Posted in Wretched Richard's Almanac



There’s a certain something that makes the scientific mind differ from the ordinary mind.

An example: We are in the habit of walking into our dog’s room (it’s a hypothetical room, okay?) at cocktail time and feeding Rover (becausepavlov he looks like a Rover, okay?) (and he’s hypothetical too). This makes Rover quite happy. One day we walk in, drinking our cocktail but forgetting Rover’s food. No, he doesn’t bite us (an angry look, maybe). But he salivates even though there’s no food. What do we do? We beat Rover, clean up his drool, drink our cocktail, and get on with our lives.

But a scientist? He’d stare at that saliva, ponder it, apply a little scientific method and possibly come up with a bunch of new scientific ideas. Ivan Pavlov, born on September 26, 1849, did just that. He saw his Rover drool, and he developed a major branch of learning called classical (or Pavlovian) conditioning with theories and laws and all sorts of scientific accoutrements. This in turn led to concepts such as comparative psychology, behavior modification and Brave New World.

Ever the scientist, even on his death bed, Pavlov engaged a student to sit with him and take notes as he died. He did not salivate. We don’t know if the student did.

I’ll be with you in apple blossom time

The animated 1948 film Melody Time, from Walt Disney Studios features a 19-minute segment with Dennis Day as an apple farmer who sees others going west, wishing he was not tied down by his johnny-appleseedorchard, until an angel appears, singing a happy apple song, setting him on a mission. When he treats a skunk kindly, all animals everywhere thereafter trust him. The cartoon features lively tunes, and a simplistic message of goodness, and probably helped to cement the image of Johnny Appleseed firmly in American lore.

John Chapman, the flesh and blood Johnny Appleseed, was born in Massachusetts on September 26, 1774.   At the age of 18, he persuaded his 11-year-old half-brother Nathaniel to go west with him to live the lives of carefree nomadic wanderers – rolling stones gathering no moss. Eventually Nathaniel grew up and quit the rambling around to gather moss and help his father farm. Johnny didn’t.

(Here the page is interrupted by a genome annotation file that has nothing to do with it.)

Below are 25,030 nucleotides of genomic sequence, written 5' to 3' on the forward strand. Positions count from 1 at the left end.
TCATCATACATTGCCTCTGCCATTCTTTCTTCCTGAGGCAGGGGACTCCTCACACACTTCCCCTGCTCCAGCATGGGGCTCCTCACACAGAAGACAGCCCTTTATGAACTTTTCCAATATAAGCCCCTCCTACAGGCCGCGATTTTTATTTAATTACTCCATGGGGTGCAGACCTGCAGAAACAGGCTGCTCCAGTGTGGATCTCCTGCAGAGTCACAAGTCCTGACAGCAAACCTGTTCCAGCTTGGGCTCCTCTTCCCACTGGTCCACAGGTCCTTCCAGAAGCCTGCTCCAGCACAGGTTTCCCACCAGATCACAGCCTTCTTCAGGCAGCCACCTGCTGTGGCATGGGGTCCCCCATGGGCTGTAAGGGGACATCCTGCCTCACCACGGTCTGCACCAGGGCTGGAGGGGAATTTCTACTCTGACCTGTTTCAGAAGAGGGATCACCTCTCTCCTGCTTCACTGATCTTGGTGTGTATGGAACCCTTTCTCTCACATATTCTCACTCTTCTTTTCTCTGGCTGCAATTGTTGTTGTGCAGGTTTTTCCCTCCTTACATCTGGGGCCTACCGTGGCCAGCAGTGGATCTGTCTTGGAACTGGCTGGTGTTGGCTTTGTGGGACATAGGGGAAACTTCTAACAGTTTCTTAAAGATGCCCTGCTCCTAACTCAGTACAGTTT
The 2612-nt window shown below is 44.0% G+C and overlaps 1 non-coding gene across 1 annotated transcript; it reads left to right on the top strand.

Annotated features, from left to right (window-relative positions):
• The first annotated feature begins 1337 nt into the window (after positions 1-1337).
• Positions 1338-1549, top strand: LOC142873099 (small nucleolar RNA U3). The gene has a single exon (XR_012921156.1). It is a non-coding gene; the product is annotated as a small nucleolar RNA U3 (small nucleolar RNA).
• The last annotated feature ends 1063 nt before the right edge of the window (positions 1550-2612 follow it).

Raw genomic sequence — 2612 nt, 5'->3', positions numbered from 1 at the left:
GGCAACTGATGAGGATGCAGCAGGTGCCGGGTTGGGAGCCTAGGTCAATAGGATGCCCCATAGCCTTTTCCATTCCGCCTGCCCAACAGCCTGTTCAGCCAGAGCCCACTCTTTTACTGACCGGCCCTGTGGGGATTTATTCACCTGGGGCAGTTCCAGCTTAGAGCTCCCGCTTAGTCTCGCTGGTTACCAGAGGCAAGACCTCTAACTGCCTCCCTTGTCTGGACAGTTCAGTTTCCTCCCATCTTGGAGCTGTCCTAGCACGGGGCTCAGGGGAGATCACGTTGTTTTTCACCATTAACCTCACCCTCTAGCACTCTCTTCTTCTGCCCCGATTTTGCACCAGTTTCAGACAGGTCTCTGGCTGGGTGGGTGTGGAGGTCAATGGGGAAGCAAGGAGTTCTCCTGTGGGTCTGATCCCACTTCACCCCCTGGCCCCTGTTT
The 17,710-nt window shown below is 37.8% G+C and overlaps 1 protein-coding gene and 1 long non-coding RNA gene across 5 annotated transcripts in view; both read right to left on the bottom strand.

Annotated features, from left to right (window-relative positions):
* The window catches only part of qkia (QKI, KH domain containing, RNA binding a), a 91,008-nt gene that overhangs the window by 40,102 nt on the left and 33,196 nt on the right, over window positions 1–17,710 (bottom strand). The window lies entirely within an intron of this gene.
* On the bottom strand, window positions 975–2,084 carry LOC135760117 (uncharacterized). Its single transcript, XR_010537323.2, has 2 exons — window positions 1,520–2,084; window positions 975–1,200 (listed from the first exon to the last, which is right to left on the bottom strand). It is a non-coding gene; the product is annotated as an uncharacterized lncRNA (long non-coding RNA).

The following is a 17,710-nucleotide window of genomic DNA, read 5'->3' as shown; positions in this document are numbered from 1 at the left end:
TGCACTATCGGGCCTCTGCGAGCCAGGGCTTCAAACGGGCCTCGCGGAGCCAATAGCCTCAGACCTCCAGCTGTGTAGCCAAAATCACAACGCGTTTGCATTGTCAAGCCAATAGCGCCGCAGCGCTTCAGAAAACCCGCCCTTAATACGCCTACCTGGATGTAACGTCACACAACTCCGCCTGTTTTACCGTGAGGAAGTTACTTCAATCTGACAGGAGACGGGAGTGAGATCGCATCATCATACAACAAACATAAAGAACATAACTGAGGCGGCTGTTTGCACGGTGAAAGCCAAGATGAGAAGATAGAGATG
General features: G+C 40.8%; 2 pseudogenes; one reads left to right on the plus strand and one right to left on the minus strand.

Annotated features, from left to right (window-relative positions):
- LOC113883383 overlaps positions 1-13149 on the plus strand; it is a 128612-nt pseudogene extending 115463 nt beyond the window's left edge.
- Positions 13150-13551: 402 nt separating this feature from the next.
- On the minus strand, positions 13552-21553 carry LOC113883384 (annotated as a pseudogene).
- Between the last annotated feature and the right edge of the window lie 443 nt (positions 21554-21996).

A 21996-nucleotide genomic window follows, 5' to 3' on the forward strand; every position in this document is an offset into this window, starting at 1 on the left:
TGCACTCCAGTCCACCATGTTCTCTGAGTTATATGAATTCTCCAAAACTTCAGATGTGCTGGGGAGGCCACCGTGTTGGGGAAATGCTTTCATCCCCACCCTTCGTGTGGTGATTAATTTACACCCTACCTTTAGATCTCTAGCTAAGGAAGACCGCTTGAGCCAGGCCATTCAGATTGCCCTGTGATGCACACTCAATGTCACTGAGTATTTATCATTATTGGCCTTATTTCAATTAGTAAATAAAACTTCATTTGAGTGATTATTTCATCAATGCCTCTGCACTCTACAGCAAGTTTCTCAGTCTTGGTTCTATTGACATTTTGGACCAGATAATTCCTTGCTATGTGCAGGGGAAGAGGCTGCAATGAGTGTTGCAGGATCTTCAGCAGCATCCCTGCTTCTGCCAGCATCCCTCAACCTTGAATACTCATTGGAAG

Johnny embarked on a career as an orchardist, apprenticing to a man who had apple orchards. Eventually, he returned to roaming, and the popular accounts have him spreading apple seeds randomly, everywhere he went. He actually planted nurseries, built fences around them, left the nurseries in the care of a neighbor who sold trees on shares, and returned every year or two to tend the nursery.

And Johnny Appleseed was against grafting. Therefore his apples were of a sour variety and used primarily for hard cider and apple jack. “What Johnny Appleseed was doing and the reason he was welcome in every cabin in Ohio and Indiana was he was bringing the gift of alcohol to the frontier. He was our American Dionysus.”

Johnny also spread the Swedenborgian word of God, preaching as he traveled. The Swedenborgian movement was a popular new religion of the time promoting repentance, reformation, and regeneration of one’s life.   Johnny would tell stories to children and lay the gospel on adults, receiving a floor to sleep on and supper in return.  Said one of his converts: “We can hear him read now, just as he did that summer day, when we were busy quilting upstairs, and he lay near the door, his voice rising denunciatory and thrillin’—strong and loud as the roar of wind and waves, then soft and soothing as the balmy airs that quivered the morning-glory leaves about his gray beard.”